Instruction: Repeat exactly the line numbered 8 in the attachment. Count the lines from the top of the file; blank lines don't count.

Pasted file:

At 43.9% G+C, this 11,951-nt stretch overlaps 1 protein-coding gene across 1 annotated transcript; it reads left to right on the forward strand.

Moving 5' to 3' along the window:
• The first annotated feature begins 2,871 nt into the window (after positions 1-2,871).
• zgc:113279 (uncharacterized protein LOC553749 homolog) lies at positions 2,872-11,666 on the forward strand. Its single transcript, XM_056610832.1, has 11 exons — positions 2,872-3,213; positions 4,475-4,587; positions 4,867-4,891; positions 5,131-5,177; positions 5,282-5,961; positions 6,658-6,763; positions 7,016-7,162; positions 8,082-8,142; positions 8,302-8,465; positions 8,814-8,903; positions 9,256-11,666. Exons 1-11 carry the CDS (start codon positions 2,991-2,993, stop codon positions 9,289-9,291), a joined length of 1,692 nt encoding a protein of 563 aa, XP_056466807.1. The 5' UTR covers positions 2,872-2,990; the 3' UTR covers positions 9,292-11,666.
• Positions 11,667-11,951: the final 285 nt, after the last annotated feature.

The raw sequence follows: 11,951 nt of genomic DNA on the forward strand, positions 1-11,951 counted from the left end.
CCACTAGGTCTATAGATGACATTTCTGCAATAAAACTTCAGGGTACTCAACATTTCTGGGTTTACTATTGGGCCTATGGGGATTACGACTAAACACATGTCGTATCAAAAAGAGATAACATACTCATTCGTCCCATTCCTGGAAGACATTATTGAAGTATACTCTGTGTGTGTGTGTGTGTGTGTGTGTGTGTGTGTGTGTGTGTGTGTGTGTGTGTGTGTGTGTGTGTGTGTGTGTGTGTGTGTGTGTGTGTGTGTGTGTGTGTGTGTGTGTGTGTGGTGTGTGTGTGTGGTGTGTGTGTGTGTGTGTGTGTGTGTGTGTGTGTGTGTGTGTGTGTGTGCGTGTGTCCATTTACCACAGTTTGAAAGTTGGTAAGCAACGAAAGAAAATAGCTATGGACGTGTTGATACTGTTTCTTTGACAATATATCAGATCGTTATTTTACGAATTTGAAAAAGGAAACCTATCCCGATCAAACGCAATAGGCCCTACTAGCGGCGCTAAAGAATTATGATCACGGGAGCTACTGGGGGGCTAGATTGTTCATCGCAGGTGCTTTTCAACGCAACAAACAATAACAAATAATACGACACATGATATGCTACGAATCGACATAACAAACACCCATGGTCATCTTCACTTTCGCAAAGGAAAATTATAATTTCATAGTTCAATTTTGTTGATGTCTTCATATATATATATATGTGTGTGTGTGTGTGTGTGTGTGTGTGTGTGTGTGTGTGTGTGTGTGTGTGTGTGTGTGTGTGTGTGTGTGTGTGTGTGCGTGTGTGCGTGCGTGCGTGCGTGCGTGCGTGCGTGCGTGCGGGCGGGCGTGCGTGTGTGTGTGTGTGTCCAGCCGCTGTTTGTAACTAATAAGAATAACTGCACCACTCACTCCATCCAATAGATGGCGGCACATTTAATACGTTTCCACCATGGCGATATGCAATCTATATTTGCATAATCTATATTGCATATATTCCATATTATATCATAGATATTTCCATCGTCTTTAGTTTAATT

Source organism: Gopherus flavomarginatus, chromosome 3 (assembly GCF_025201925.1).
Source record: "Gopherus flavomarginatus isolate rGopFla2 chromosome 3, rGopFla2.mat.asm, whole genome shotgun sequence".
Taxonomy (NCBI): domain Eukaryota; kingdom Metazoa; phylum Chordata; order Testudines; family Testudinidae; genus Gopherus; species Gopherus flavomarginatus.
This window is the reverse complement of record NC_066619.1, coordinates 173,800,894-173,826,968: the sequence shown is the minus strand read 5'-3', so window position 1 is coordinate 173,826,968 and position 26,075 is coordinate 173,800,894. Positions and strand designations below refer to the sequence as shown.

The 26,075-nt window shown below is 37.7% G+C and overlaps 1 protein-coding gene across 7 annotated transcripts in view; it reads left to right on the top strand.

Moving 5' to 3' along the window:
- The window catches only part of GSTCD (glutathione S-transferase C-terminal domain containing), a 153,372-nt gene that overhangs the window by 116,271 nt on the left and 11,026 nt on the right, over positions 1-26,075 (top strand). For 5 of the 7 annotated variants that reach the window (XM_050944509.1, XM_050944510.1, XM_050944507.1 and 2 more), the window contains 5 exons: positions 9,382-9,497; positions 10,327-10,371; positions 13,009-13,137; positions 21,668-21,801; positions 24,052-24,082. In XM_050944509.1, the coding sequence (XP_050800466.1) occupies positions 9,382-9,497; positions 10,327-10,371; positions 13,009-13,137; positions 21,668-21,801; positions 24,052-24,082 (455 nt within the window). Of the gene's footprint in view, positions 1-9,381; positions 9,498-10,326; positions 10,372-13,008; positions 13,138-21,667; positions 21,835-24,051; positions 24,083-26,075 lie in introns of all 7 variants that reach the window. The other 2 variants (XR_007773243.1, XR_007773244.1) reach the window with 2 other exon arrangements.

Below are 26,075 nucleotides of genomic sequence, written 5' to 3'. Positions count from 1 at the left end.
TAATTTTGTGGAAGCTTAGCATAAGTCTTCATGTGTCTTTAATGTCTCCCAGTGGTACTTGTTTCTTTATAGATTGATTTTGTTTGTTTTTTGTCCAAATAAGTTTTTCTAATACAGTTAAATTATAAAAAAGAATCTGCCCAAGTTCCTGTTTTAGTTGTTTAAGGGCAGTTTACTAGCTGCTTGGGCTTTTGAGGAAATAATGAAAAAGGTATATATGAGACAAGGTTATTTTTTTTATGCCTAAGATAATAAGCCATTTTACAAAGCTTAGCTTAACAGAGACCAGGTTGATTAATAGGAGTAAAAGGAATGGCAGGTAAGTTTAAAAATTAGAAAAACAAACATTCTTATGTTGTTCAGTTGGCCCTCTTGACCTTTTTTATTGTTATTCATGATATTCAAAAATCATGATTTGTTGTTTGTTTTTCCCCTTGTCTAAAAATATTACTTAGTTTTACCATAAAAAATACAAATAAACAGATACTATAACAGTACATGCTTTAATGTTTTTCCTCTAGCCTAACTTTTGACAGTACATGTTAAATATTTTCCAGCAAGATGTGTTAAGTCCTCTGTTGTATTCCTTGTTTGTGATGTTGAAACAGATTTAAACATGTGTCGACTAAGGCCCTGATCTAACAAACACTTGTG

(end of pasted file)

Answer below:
Source organism: Gopherus flavomarginatus, chromosome 3 (assembly GCF_025201925.1).